A car bomb claimed by ISIS detonated in a rebel held Syrian village on Friday, killing more than fifty people, 30 of whom were civilians.  The Aleppo Media Center and the UK-based Syrian Observatory both report that the death toll could exceed 60, but their accounts have yet to be confirmed.

According to Turkey’s state-run Anadolu news agency, at least 100 more were injured, with dozens being rushed to hospitals across the Turkish border for treatment in the town of Kilis.

The village of Sousian was rocked by an explosion only one day after the Islamic State was driven out of its last stronghold in the region.  The car bomb struck a vehicle checkpoint manned by military rebels from the Free Syrian Army (FSA).

“It was done on a checkpoint but there were a lot of families there gathered and waiting to get back to al-Bab. Therefore, we have many civilian casualties,” a fighter with the Sultan Murad Brigade near al-Bab, said.

The FSA, backed by the support of Turkey’s military, had all but driven the jihadists out of al-Bab by Thursday after weeks of moderate to heavy fighting. On Friday, Turkey announced that the rebels had taken full control of the region and that efforts to begin removing the mines and other explosives left behind by ISIS was already underway.

“It is very dangerous. Our search and clear operation is still under way,” One rebel soldier tasked with mine removal told Reuters.

At least one more explosion was reported in the vicinity of the first on Friday, but it remains unclear whether that was a leftover mine or if the explosion was a controlled detonation. Casualties have been reported but unconfirmed.

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ISIS claimed responsibility for the first explosion via social media, only hours after acknowledging on the same platforms that they had lost their foothold in the al-Bab.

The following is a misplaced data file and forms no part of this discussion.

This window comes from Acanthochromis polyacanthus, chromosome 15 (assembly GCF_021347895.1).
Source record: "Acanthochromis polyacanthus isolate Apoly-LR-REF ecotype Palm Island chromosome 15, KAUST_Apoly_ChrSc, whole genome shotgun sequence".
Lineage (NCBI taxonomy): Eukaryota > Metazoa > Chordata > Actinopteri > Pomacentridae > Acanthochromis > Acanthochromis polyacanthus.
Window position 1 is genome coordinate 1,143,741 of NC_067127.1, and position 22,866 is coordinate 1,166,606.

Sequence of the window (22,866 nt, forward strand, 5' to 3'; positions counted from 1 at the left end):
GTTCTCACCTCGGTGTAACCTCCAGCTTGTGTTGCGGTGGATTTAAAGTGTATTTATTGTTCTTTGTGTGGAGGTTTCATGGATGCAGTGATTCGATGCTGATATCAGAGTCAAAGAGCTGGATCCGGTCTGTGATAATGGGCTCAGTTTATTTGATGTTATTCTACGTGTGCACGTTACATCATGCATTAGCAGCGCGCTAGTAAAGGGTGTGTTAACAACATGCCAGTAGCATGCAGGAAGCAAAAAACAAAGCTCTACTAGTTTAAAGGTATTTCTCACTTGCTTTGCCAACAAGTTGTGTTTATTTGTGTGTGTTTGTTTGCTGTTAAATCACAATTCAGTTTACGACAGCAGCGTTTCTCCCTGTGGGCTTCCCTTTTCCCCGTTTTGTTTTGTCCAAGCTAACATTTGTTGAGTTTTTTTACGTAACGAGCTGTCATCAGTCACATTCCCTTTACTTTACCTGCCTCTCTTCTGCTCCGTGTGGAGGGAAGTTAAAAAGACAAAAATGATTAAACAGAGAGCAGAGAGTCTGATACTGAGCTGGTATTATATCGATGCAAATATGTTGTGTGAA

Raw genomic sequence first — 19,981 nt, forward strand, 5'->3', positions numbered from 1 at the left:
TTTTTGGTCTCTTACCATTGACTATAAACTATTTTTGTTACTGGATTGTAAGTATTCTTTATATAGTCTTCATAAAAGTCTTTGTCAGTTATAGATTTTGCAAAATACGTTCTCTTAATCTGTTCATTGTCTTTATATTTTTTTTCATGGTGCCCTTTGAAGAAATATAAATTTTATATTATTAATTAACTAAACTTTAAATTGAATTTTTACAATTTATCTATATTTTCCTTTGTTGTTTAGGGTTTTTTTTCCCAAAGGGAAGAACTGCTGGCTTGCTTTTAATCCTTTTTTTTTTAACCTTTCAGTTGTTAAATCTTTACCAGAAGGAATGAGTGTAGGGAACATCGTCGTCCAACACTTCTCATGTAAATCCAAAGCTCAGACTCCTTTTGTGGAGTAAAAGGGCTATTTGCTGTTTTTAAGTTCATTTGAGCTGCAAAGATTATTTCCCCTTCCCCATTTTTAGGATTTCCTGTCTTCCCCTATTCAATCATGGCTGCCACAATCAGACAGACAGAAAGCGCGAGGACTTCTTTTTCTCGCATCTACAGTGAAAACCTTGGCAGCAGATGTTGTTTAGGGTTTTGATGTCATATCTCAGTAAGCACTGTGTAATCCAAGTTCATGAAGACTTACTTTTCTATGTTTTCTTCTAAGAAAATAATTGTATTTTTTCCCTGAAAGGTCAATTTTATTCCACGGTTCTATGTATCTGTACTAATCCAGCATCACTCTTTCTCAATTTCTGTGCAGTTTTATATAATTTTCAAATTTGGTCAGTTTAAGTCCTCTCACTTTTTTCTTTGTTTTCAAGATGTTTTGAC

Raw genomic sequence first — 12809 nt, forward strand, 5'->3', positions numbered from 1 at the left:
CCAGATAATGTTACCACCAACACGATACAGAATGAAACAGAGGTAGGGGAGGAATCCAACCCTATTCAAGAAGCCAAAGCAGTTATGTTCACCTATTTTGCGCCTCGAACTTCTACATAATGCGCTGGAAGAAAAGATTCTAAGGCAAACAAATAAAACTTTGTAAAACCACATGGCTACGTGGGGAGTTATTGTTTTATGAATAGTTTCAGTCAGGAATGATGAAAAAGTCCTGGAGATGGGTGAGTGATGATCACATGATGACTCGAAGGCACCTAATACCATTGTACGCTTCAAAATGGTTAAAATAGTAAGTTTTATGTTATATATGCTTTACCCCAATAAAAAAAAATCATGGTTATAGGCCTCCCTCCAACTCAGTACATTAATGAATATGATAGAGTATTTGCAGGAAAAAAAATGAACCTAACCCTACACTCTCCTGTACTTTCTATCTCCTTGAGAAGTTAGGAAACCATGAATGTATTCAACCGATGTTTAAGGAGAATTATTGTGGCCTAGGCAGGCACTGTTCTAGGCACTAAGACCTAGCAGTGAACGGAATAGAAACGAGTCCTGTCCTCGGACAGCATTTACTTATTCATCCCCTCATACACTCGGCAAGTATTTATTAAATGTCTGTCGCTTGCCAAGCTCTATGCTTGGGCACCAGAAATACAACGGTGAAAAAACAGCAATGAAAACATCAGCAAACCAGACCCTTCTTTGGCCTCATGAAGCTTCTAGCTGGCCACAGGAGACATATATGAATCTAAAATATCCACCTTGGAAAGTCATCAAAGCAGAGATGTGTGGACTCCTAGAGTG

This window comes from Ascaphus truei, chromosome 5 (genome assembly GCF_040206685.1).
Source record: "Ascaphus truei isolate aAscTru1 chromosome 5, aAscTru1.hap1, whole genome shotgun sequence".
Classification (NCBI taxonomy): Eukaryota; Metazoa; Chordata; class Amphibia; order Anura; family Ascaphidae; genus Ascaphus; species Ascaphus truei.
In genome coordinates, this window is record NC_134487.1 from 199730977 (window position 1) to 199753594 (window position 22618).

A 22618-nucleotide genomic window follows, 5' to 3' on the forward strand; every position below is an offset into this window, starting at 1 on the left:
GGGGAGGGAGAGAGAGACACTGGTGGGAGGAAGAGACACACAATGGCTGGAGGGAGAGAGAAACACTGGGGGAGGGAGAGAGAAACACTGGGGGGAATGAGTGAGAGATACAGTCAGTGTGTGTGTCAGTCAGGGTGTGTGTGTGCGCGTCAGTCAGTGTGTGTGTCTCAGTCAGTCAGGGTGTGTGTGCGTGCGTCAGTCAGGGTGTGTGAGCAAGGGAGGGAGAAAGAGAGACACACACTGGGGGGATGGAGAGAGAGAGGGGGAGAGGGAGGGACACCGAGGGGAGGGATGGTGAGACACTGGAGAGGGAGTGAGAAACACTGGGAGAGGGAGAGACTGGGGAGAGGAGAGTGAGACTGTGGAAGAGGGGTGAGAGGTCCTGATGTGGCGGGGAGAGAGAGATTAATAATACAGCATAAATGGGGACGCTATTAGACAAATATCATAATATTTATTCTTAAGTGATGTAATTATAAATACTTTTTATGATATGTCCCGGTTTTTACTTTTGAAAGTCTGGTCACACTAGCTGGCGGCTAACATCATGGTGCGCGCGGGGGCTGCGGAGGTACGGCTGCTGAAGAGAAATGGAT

While Syria’s primarily conflict is domestic, with rebels supported by nations like Turkey and the United States fighting against President Bashar al-Assad’s military, backed by the likes of Russia, Iran, and other Shi’ite militias. Fighting between these groups drew headlines and international attention in Aleppo in recent months, as intense hostilities between the government and rebels led to a series of shaky cease-fires and ultimately the government retaking the city.

Accusations have been levied at the Syrian government for committing war crimes against its own people during operations against the rebels, but in recent months, fighting between the groups has waned, thanks in large part to a peace negotiated without the inclusion of the United States or other NATO nations other than Turkey, who worked hand in hand with Russia to broker the deal. Unfortunately, this tenuous halt to the fighting did not bring peace to the region, however, as combatants from all groups have had to turn their sights to ISIS.

Image courtesy of Reuters